All Focus and No Distractions Makes Jill a Dull Girl

benefits of distraction

There’s a well-known saying – “All work and no play makes Jack a very dull boy.” But for creatives and writers, there’s a bigger paradox.

shinyThe Battle between Single-Minded Focus and Open Minded Inspiration

Willpower or discipline is very difficult to solely rely on when part of any creative’s life nowadays is tasked to building a presence on the web, with its many pulls for attention. But as we all know, the internet and social media can be very distracting.

Multi-tasking vs Singular Focus

Productivity gurus are always telling us we must “ship it”, must produce more, must “finish” and “repeat”.  Must build our portfolio of products that we can offer our readers/fans.
The message which was previously interpreted by some, came through as – do a lot of stuff. At once.
Multi-tasking, in other words – which suited me to a tee.
Bringing out the stereotypes – Women are meant to be good at multi-tasking, right? While men are single-focused, which works particularly well when you’re producing a quantifiable and measurable product. Like a book, or painting, or entrepreneural product.
But when your multi-tasking is more to do with supporting and providing an happy environment – something all the stay at home parents or multi-project managers may account for, then it becomes more difficult to measure your own personal output.
As I’ve worked in both areas – as a mother and a multiple project manager, I know how important it is to embrace change, and move on from a task that is not working or show-stopped for whatever reason. Change management is inherent in all of our lives, but we also have the double devils of –
  • Distraction Addiction – it’s what you see around the family tables and cafes of the world where a group of people get together, then spend all their time on cell phones, texting or reading social media sites, and not communicating with the people around the same table.
  • Shiny Object (or Squirrel!) Syndrome – the attraction of something new and shiny, which has to be so much better than the current one, right?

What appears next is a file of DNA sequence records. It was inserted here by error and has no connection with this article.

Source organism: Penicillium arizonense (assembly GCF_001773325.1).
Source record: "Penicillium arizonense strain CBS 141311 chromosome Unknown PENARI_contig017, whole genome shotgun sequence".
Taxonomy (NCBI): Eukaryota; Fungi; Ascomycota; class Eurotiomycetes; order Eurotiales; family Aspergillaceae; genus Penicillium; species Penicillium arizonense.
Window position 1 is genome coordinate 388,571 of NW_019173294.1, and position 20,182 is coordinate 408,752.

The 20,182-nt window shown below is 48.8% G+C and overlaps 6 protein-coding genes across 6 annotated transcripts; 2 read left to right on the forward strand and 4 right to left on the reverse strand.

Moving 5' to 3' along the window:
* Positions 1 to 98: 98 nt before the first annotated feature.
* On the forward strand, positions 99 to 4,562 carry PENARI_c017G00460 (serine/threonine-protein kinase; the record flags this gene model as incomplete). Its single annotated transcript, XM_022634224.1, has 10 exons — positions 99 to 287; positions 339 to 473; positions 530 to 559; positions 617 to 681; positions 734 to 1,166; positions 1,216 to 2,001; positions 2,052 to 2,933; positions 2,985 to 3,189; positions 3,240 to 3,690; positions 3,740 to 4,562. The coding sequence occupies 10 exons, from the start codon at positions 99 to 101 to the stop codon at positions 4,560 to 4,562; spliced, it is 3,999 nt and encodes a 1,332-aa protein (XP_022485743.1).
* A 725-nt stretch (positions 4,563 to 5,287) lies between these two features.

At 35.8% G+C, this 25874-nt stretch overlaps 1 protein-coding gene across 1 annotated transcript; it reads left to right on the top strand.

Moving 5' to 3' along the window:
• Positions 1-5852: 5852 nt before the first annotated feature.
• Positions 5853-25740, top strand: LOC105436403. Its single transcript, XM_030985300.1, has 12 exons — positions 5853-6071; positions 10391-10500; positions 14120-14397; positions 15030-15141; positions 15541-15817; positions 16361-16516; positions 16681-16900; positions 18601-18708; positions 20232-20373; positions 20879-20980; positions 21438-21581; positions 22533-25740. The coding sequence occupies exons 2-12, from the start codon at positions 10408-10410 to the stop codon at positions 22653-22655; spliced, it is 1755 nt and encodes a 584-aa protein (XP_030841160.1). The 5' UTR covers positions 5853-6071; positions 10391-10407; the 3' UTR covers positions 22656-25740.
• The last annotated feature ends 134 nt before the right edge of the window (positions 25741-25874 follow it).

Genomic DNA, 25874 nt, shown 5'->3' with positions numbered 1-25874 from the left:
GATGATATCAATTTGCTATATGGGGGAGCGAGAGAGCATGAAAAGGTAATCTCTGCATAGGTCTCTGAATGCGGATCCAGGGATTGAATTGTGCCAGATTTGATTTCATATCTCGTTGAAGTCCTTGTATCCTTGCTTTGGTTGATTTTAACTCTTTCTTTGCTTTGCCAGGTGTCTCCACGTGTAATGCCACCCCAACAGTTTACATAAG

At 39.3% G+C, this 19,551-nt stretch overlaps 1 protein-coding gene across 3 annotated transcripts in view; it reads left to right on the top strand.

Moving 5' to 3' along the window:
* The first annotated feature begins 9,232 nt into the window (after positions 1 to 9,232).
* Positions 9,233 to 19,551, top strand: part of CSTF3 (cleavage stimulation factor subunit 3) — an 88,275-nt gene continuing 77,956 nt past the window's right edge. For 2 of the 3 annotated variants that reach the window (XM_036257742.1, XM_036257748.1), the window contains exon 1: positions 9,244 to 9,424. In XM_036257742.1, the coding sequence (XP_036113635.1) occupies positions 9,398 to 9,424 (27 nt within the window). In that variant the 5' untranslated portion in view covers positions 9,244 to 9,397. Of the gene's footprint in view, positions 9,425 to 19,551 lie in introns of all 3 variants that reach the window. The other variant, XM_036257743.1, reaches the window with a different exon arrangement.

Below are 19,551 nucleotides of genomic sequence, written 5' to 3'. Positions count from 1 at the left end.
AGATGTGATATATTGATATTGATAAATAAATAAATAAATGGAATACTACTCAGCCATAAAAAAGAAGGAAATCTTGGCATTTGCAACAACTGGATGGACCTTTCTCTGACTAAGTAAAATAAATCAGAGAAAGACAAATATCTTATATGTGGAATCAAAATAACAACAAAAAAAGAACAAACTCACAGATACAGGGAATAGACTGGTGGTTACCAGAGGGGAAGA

All of which makes it increasingly more difficult to lean into the whole singular focus necessary to start and complete one project at a time.  For some of us, this is a new pattern of working.
Big important goals take time. Writing a book takes time – it used to take many writers a year a least, and several after that to have it published. Nowadays we read of writers who publish three, four, ten books a year! Yet – nothing has altered. Big important goals take time. And normally they take a singular attentiveness to starting and completing an ordered list of tasks.
There is a large list of tools designed to help with concentrating and effort in focus, to keep us on-board with the work side of things. Later this week I’ll be publishing a large list of Distraction Blocking tools for focus in the #52tech series.

What about Creativity?

All this talk about singular focus, tasks and getting things completed is all fine and dandy. But we creatives also know that when we allow our mind to not focus, we often allow in some of our most creative thoughts.
The contrariness of writer’s or creative block finds us seeking out further advice on how to actually stop this type of block. Some of the best advice for this problem is to stop and play or relax, to go on artist’s dates, seek out new things, walk in nature. Start-up and particularly web companies embrace the environment with play-park offices or employee opportunities to take time to work on playful personal projects.
But because of the focus-writer type advice – to sit down and create, and complete a project, the side to creativity of “doing nothing” or “being open” is sometimes not seen as legitimate time usage at all. It’s even given labels like “resistance” or “fear” depending on the amount of output you’ve mastered before the craziness hits.
But being still is a big part of any creative’s life.
When I’m halfway to dreaming, or vacuuming, or washing dishes – those are almost guaranteed times when my mind is allowed to wander enough to not be so focused. Those times are when creative problems are resolved, blocks broken down or new ideas come to me.